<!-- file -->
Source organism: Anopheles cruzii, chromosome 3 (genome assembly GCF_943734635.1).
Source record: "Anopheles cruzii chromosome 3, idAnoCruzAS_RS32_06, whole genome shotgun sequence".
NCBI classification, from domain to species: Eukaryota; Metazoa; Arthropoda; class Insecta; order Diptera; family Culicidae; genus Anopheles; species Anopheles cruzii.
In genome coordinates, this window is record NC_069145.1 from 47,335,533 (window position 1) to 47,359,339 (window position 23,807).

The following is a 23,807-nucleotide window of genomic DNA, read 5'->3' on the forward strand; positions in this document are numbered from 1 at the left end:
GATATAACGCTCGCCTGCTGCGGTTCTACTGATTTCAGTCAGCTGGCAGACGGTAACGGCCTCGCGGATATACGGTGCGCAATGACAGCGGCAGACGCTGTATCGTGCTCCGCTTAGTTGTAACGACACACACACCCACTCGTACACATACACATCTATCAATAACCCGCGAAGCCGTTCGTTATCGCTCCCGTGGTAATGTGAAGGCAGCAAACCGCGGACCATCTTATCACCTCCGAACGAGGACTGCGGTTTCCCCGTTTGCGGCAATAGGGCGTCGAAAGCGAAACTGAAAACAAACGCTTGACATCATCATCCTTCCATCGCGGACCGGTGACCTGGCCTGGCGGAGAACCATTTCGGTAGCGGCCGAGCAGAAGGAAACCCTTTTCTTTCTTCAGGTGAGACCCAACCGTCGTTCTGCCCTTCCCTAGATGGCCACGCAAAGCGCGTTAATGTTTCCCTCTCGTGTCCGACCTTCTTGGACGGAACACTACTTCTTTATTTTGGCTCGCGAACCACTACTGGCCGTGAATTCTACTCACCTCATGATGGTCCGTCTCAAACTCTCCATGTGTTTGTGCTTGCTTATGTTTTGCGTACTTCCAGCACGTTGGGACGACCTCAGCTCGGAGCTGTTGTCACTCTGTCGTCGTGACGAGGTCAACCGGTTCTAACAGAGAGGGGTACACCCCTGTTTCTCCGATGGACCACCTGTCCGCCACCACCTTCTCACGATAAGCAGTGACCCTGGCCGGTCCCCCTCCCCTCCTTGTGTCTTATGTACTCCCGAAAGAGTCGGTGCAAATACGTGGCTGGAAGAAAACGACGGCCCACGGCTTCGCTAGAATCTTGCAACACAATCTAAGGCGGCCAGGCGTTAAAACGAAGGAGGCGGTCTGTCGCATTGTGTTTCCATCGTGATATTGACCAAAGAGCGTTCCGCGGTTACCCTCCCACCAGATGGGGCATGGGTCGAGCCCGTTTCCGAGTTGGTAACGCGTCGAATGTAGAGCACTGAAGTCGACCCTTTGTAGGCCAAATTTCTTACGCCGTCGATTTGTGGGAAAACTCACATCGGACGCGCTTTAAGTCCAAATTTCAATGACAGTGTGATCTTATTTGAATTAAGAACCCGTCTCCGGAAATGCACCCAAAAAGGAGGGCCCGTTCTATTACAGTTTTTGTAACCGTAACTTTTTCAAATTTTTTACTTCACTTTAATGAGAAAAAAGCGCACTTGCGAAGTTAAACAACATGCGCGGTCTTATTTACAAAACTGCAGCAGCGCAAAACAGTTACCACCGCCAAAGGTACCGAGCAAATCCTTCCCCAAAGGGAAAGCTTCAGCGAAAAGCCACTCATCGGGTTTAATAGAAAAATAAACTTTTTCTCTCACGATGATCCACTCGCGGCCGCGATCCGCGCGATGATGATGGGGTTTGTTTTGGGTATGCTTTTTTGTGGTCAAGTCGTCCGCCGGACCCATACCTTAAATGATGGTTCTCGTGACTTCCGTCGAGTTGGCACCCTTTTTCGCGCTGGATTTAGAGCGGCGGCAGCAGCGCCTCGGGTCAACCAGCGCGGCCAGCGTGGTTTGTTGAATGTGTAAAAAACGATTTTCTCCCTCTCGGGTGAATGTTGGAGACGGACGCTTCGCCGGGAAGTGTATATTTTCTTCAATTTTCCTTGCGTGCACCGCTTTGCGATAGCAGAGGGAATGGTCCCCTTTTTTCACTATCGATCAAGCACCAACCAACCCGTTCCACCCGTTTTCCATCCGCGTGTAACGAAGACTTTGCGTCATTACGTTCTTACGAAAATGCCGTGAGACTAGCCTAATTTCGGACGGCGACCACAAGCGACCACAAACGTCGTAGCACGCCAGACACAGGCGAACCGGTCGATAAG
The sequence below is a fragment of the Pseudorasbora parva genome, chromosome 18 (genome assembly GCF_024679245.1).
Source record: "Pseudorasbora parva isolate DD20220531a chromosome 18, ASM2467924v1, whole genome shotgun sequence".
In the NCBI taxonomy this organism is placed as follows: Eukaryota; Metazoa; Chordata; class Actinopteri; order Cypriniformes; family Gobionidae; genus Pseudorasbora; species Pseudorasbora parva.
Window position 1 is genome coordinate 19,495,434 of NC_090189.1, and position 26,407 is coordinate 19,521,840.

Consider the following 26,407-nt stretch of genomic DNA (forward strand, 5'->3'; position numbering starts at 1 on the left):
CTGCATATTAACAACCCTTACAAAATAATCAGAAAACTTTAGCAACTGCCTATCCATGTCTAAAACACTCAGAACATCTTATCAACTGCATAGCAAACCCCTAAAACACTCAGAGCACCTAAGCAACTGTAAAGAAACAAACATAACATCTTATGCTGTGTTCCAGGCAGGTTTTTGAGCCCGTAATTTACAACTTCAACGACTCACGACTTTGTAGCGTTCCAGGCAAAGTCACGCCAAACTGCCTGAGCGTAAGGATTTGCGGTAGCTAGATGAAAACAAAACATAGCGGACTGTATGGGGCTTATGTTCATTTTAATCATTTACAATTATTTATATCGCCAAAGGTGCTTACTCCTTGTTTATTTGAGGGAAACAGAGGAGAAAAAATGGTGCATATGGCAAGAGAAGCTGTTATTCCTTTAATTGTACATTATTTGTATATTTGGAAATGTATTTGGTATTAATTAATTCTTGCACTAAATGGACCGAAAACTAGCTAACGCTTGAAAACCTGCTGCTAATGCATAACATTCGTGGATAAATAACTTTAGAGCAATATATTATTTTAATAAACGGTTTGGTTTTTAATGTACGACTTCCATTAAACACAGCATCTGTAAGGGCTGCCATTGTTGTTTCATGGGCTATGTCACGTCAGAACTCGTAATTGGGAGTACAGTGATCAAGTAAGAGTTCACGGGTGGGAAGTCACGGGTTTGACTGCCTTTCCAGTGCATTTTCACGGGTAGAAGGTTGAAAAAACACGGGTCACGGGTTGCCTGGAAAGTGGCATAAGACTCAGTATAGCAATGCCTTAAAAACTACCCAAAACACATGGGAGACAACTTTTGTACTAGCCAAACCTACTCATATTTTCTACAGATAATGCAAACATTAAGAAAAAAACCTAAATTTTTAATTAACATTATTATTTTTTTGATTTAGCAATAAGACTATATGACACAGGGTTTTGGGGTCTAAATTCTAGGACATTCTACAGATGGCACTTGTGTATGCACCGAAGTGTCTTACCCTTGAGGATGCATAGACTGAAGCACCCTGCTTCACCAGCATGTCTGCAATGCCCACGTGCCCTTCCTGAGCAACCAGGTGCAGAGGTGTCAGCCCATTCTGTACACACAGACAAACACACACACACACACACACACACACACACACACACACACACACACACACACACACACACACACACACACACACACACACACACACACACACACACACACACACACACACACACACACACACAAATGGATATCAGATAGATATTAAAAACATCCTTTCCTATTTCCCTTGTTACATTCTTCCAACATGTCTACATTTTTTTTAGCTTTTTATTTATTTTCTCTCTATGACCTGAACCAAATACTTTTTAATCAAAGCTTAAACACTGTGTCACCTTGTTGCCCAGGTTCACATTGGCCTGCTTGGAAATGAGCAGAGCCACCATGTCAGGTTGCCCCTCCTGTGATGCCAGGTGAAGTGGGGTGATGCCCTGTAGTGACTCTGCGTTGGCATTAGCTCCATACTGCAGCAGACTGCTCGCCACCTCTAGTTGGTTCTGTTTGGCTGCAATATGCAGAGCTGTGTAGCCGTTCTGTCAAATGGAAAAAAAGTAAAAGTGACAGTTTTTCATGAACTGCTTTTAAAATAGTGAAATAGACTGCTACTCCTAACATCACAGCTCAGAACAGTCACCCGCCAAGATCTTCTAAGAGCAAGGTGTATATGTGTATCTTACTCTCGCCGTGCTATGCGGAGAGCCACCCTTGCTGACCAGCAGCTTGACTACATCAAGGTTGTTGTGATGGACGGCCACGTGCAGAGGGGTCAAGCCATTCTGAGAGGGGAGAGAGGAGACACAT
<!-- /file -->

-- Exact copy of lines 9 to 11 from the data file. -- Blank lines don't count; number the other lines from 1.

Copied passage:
In the NCBI taxonomy this organism is placed as follows: Eukaryota; Metazoa; Chordata; class Actinopteri; order Cypriniformes; family Gobionidae; genus Pseudorasbora; species Pseudorasbora parva.
Window position 1 is genome coordinate 19,495,434 of NC_090189.1, and position 26,407 is coordinate 19,521,840.

Consider the following 26,407-nt stretch of genomic DNA (forward strand, 5'->3'; position numbering starts at 1 on the left):